# 9.S: The Gaseous State (Summary)

• Gasses are compressible because there is so much space between individual gas particles. Energy transferred from the collision of gas particles with their container exerts a gas pressure. In chemistry, we typically measure gas pressure using units of atmospheres (atm) or in mm Hg (also referred to as torr). One atmosphere of pressure equals exactly 760 mm Hg.
• The volume of a gas varies inversely with the applied pressure; the greater the pressure, the smaller the volume. This is relationship is referred to as Boyles’s Law. For a two-state system where the number of moles of gas and the temperature remain constant, Boyle’s Law can be expressed as $P_{1}V_{1}=P_{2}V_{2}$
• The volume of a gas varies directly with the absolute temperature; the higher the temperature, the larger the volume. This is relationship is referred to as Charles’s Law. For a two-state system where the number of moles of gas and the pressure remain constant, Charles’s Law can be expressed as: $\frac{V_{1}}{T_{1}}=\frac{V_{2}}{T_{2}}$
• In this equation, the absolute temperature in Kelvin (K) must be used. Kelvin is defined as (degrees centigrade + 273.15). Zero degrees Kelvin is referred to as “absolute zero” and it is the temperature at which (theoretically) all molecular motion would cease.
• The volume of a gas varies directly with the number of moles of the gas that are present; the greater the number of moles, the larger the volume. This is relationship is referred to as Avogadro’s Law. For a two-state system where the temperature and the pressure of a gas remain constant, Avogadro’s Law can be expressed as: $\frac{V_{1}}{n_{1}}=\frac{V_{2}}{n_{2}}$
• Because the volume of a gas varies directly with the number of moles of the gas that are present and with the absolute temperature (in Kelvin), and inversely with the pressure, the gas laws can be combined into a single proportionality; $V\propto \left ( \frac{nT}{P} \right )$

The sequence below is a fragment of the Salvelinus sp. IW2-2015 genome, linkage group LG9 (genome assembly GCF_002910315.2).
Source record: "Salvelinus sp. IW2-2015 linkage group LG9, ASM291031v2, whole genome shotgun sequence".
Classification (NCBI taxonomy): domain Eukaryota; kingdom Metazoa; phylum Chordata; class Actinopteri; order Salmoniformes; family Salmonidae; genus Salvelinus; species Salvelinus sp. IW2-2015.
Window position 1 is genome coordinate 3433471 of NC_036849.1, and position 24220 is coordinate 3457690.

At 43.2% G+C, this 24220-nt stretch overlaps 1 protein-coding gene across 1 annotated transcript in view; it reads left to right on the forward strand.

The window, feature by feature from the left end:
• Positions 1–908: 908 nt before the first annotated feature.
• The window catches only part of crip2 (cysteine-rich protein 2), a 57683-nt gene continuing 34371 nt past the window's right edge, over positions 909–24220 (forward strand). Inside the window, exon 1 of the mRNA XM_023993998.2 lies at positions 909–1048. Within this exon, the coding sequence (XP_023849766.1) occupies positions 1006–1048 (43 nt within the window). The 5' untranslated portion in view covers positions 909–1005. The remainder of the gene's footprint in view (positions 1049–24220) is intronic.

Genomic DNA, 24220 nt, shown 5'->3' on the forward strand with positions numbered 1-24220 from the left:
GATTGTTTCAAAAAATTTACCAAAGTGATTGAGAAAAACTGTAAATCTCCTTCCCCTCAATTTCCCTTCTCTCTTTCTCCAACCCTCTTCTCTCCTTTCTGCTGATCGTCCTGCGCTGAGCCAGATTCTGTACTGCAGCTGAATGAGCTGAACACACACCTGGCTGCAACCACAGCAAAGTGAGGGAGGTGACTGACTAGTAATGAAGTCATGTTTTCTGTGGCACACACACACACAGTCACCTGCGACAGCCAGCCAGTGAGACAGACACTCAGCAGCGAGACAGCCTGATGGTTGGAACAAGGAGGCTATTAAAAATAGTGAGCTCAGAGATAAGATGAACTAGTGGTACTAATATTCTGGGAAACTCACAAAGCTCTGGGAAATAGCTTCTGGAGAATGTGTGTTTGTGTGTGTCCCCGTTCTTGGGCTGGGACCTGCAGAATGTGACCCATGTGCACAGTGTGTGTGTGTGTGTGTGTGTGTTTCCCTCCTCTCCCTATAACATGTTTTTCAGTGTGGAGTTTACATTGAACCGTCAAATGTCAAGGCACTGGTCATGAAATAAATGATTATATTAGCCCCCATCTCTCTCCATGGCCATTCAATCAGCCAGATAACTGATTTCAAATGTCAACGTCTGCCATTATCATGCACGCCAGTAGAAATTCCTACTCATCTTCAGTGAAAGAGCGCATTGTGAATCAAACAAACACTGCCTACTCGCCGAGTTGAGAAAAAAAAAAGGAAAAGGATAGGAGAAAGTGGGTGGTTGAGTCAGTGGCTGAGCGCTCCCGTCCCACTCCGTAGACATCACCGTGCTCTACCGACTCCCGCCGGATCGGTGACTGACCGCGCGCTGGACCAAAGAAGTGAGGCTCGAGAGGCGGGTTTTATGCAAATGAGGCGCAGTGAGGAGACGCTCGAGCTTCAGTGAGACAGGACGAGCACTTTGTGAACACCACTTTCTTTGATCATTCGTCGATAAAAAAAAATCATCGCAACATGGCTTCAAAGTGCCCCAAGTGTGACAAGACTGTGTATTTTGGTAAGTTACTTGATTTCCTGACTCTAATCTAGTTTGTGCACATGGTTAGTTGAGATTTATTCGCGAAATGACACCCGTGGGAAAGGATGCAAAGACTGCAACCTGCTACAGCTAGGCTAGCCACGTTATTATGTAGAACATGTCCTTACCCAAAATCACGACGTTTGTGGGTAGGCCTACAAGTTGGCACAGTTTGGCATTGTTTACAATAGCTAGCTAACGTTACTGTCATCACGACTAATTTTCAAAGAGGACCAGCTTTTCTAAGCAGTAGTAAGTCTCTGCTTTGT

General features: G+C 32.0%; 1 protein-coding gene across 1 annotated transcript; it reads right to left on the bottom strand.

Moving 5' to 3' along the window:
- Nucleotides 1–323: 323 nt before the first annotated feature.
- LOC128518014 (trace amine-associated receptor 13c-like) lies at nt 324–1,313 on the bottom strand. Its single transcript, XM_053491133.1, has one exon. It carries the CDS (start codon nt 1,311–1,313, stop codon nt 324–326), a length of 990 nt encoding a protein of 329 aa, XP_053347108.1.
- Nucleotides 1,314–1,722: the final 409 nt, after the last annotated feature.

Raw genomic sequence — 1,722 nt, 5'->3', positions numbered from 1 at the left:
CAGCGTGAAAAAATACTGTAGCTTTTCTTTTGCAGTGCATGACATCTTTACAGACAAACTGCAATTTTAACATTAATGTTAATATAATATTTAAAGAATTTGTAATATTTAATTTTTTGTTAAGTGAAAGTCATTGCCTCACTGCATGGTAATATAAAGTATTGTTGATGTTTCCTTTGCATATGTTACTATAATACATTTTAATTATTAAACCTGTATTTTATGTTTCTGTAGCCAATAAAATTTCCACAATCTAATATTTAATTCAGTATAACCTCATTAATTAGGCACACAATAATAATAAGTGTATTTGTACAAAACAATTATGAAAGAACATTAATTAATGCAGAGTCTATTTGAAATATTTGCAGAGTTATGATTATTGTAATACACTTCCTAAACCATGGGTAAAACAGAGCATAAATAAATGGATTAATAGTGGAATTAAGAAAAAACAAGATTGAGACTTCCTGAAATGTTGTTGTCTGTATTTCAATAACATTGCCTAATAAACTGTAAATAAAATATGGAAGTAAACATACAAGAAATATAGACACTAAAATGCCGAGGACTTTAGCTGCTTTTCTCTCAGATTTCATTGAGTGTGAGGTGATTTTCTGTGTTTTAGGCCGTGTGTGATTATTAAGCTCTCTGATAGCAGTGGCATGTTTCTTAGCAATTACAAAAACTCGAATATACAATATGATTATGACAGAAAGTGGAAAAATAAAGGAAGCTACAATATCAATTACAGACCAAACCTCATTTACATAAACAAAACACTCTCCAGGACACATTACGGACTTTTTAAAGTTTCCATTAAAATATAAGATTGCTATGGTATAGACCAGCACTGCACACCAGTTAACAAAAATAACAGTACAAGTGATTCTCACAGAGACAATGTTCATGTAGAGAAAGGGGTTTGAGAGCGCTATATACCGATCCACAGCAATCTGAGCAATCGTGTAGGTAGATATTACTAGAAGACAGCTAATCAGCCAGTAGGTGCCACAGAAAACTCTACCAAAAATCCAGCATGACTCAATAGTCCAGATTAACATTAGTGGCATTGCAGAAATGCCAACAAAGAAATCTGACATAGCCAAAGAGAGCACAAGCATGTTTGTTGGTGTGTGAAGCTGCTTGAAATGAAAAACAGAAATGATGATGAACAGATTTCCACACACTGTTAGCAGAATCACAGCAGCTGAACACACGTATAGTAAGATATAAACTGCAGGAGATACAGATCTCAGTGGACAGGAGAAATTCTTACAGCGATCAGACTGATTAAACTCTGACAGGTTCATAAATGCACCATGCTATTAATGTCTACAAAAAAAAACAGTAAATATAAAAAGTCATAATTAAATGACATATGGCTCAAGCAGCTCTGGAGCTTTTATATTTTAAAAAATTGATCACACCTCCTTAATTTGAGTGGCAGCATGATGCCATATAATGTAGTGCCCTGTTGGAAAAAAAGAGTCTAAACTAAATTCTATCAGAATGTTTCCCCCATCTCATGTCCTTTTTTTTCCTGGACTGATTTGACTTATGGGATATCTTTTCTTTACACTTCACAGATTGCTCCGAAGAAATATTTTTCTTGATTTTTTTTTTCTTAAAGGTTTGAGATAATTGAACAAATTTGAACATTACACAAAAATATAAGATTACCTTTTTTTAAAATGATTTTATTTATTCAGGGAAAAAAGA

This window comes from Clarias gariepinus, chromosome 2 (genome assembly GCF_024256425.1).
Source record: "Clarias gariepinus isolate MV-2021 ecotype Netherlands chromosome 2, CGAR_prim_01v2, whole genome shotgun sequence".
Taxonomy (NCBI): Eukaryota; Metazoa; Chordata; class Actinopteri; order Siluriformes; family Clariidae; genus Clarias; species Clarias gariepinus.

• This proportionality can be converted to an equality by inserting the proportionality constant R (the universal gas constant), where R = 0.082057 L atm mol-1 K-1, and can be re-written as: $V=R\left ( \frac{nT}{P} \right )\; \; or\; \; PV=nRT$
• This is referred to as the Ideal Gas Law and is valid for most gasses at low concentrations. For a two-state system where the identity of the gas does not change, the Ideal Gas Law can be expressed as: $\frac{P_{1}V_{1}}{n_{1}T_{1}}=\frac{P_{2}V_{2}}{n_{2}T_{2}}$
• The gas constant R, is calculated based on the experimental observation that exactly one mole of any gas at exactly 1 atm and at 0 ˚C (273 K) has a volume of 22.414 L. The conditions, 1 atm and 0 ˚C, are called standard temperature and pressure, or STP.
• The ideal gas laws allow a quantitative analysis of whole spectrum of chemical reactions involving gasses. When you are approaching these problems, remember to first decide on the class of the problem:
• If it is a “single state” problem (a gas is produced at a single, given, set of conditions), then you want to use PV = nRT.
• If it is a “two state” problem (a gas is changed from one set of conditions to another) you want to use $\frac{P_{1}V_{1}}{n_{1}T_{1}}=\frac{P_{2}V_{2}}{n_{2}T_{2}}$
• If the volume of gas is quoted at STP, you can quickly convert this volume into moles with by dividing by 22.414 L mol-1.

## Contributor

• ContribEEWikibooks